Tag Archives: Zengzi

Leadership lessons from Confucius: on mentoring

mentorship

子張學干祿。子曰:「多聞闕疑,慎言其餘,則寡尤。多見闕殆,慎行其餘,則寡悔。言寡尤,行寡悔,祿在其中矣。」
Zizhang was studying with the aim of securing an official position. Confucius said: “Listen for as much information as possible, ignore anything that is suspect, and be cautious when talking about the rest; that way you will only rarely say anything out of place. Observe as much as possible, ignore anything that is dangerous, and carefully apply the rest to your actions; that way you will rarely have reason for regret. By speaking cautiously to avoid mistakes and acting carefully to avoid regrets, your career is set.”

How to mentor raw talent? Do you directly criticize their weaknesses, or do you indirectly encourage them to improve certain aspects of their behavior? Confucius takes the latter approach with his bright but brash young follower Zizhang (1). Rather than taking a stick to him for his rashness and arrogance, Confucius dangles a carrot in front of him by counseling him to adopt a more low-key approach if he wants to get secure a government job. Continue reading Leadership lessons from Confucius: on mentoring

Analects Book 1: Confucius on trustworthiness

Trust

Trustworthiness (信/xìn) is another of the secondary values promoted by Confucius. It means remaining true to your word and being a dependable support for others. In some contexts it can also be translated as “faithfulness”, “sincerity”,  “truthfulness”, or “honesty”. Continue reading Analects Book 1: Confucius on trustworthiness

Analects Book 1: Confucius on filial devotion

FilialPiety

Filial devotion (孝/xiào) is one of the best known of the values taught by Confucius, probably because it was so heavily promoted by a succession of imperial dynasties starting with the Han who drew a direct link between obedience to parents and obedience to the ruler. Continue reading Analects Book 1: Confucius on filial devotion

Analects Book 1: Confucius on learning

BJCT-05-L

Although this may come as a surprise to people who have experienced or even just heard about the rigors of China’s so-called “Confucian” education system, Confucius himself believed that learning should involve much more than simply imbibing and regurgitating the ancient classics. Rather, it should be focused on the practical application of the timeless principles found in the texts to your daily life so that you can make a positive contribution to your family, your community, and ultimately the whole society you live in. Continue reading Analects Book 1: Confucius on learning

Leadership Lessons from Confucius: proper reverence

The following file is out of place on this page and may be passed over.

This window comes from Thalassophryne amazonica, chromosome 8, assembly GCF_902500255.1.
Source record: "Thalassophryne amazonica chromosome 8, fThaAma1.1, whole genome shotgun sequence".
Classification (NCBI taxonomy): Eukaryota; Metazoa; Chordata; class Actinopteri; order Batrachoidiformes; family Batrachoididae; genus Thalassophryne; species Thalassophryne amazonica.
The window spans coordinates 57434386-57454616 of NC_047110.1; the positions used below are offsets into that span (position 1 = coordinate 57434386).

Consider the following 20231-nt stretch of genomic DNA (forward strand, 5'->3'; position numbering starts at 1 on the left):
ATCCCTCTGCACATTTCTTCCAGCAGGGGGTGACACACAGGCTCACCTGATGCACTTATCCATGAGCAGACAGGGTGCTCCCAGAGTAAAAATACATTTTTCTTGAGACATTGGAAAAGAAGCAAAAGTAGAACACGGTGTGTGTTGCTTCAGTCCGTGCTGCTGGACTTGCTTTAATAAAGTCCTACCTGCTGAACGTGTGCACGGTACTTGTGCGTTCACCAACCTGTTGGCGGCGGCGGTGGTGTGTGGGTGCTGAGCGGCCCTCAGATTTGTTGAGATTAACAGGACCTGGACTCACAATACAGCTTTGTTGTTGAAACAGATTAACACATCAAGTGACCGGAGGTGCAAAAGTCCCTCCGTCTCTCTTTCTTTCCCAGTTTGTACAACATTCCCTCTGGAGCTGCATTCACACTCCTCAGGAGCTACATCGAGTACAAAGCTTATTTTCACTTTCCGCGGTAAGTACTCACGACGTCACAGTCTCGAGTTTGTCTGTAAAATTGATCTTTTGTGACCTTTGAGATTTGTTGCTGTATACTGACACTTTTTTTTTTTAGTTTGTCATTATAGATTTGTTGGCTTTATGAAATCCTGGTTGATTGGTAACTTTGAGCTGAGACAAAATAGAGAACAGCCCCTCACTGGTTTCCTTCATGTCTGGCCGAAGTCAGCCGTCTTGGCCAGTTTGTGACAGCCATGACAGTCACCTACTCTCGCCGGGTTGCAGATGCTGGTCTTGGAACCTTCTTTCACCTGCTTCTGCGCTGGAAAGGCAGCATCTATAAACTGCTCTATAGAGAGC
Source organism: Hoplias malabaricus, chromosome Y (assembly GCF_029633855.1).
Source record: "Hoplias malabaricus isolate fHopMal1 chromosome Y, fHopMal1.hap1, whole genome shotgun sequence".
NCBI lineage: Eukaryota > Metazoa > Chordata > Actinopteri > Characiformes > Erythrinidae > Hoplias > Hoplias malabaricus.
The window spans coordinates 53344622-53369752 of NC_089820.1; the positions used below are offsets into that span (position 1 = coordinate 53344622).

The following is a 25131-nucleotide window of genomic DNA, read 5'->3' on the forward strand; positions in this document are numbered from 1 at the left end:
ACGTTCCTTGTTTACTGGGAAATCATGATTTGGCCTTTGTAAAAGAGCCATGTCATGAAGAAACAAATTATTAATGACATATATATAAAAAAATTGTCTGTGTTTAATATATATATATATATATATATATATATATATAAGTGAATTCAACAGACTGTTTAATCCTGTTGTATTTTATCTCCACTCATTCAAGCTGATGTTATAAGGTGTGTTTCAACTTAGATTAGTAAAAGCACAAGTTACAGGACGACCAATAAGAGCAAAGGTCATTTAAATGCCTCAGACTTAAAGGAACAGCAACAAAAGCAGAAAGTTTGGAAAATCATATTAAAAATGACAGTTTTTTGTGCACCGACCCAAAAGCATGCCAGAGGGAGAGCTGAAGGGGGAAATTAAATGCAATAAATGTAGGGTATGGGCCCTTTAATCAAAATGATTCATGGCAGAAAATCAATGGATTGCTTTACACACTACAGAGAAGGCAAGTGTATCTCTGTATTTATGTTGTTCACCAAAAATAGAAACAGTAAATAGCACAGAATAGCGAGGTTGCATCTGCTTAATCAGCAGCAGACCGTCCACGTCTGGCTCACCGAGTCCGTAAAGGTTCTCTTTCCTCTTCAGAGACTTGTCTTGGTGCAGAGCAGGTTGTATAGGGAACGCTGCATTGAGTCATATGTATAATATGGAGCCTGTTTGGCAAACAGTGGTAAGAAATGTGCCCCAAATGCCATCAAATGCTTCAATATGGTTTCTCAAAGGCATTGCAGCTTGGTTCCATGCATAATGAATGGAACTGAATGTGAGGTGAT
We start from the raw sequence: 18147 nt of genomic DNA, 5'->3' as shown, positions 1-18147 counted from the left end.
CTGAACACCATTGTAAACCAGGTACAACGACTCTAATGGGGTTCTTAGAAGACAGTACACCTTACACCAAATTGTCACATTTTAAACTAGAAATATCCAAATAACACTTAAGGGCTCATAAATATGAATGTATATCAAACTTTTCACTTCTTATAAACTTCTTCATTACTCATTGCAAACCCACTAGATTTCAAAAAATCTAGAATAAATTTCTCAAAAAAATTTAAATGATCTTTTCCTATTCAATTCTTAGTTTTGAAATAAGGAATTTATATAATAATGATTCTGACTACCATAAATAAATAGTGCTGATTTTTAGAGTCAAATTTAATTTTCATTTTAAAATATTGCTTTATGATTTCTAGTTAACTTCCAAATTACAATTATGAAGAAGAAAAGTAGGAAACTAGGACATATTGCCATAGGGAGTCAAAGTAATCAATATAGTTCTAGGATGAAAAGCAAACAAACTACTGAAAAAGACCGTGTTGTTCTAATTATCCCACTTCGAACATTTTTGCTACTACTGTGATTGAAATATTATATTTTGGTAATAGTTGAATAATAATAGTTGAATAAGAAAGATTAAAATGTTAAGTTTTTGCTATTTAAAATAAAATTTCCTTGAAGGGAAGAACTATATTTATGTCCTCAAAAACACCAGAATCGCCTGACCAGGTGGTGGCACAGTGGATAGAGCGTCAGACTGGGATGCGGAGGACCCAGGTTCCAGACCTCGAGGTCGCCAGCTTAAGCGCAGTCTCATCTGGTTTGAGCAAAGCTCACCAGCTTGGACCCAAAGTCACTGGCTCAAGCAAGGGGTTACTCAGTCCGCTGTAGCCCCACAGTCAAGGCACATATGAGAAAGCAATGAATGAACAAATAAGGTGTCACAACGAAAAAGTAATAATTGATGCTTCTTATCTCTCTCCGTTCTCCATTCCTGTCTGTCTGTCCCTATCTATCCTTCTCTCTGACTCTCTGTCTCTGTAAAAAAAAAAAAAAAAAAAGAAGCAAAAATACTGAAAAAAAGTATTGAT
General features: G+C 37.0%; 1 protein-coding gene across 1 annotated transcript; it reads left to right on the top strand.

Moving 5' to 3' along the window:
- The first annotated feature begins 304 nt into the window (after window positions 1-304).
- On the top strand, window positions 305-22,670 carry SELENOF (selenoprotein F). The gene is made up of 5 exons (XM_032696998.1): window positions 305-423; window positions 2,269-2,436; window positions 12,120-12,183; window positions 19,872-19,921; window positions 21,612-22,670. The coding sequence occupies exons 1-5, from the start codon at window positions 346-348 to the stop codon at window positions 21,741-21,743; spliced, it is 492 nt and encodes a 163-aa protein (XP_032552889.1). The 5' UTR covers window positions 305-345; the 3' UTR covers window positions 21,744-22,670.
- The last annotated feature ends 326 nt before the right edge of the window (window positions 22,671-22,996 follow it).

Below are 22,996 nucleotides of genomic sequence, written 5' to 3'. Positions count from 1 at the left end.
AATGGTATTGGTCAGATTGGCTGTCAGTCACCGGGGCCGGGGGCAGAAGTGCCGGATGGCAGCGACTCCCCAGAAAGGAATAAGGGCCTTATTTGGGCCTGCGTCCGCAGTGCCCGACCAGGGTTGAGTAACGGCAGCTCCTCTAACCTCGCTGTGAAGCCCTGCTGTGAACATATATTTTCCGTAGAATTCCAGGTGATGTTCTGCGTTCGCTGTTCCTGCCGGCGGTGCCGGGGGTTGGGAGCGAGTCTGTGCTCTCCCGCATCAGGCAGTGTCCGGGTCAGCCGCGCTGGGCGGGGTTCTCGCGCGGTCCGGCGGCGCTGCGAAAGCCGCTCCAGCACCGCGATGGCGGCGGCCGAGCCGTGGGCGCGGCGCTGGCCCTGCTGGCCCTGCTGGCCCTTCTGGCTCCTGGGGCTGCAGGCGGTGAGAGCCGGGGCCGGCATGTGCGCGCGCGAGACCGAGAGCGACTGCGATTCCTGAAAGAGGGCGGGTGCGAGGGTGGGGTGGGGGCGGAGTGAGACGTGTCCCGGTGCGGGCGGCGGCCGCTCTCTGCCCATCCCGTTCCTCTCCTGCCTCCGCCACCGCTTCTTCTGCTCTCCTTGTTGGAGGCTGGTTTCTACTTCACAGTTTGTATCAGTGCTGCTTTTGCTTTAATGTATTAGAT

proper reverence

曾子曰:「慎終追遠,民德歸厚矣。」
Zengzi said: “When the dead are shown proper reverence and the memory of distant ancestors is kept alive, the people’s virtue is at its highest.” (1) (2)

It can be very easy to take the culture of your organization for granted. But showing respect for its history and the people who established and built it is vital for forming a common bond among everyone who joins it.

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Leadership Lessons from Confucius: self-reflection

self-reflection

曾子曰:「吾日三省吾身,為人謀而不忠乎?與朋友交而不信乎?傳不習乎?」
Zengzi said: “I examine myself three times every day. Have I been true to other people’s interests when acting on their behalf? Have I been sincere in my interactions with friends? Have I practiced what I have been taught?” (1)

Introspection or self-reflection is critical for a leader. It can be all too easy to lose touch with reality when you’re in a cocoon surrounded by people whose careers and livelihoods depend on making sure that you’re kept satisfied. Very few people have the courage to call you out if they think you’re making the wrong decision or going beyond the bounds of acceptable behavior.

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Leadership Lessons from Confucius: succession management

Temple of Yan Hui, Qufu
Temple of Yan Hui, Qufu

有子曰:「其為人也孝弟,而好犯上者,鮮矣;不好犯上,而好作亂者,未之有也。君子務本,本立而道生。孝弟也者,其為仁之本與!」
Youzi said: “A man who practices filial and fraternal devotion is unlikely to question the authority of his superiors. Such a man will never provoke disorder. A leader focuses on the root; once this takes hold the way appears. Filial and fraternal devotion is the root of goodness.”

Confucius was a master of talent development, training thousands of students and followers (1) who went on to take official positions and run businesses in the patchwork quilt of states that comprised China during his lifetime. (2)

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Analects Book 1: Confucius on loyalty

Confucius on loyalty

Loyalty (忠/zhōng) is one of what some commentators classify as the secondary values of Confucius. It is often mentioned together with trustworthiness (信/xìn). The first instance of this pairing can be found in Chapter 8 of Book 1 in which Confucius advised that a leader (君子) should, “Hold loyalty and trustworthiness as your highest principles.” Continue reading Analects Book 1: Confucius on loyalty

Disciples of Confucius: Tantai Mieming

There is a lot controversy over the exact identity of Tantai Mieming (澹臺滅明). According to the Records of the Historian (not always the most reliable of sources), he was so ugly that the first time Confucius met him, he mistook him for being stupid. It was only later that the sage realized his error and grew to appreciate him for his exemplary moral conduct. Continue reading Disciples of Confucius: Tantai Mieming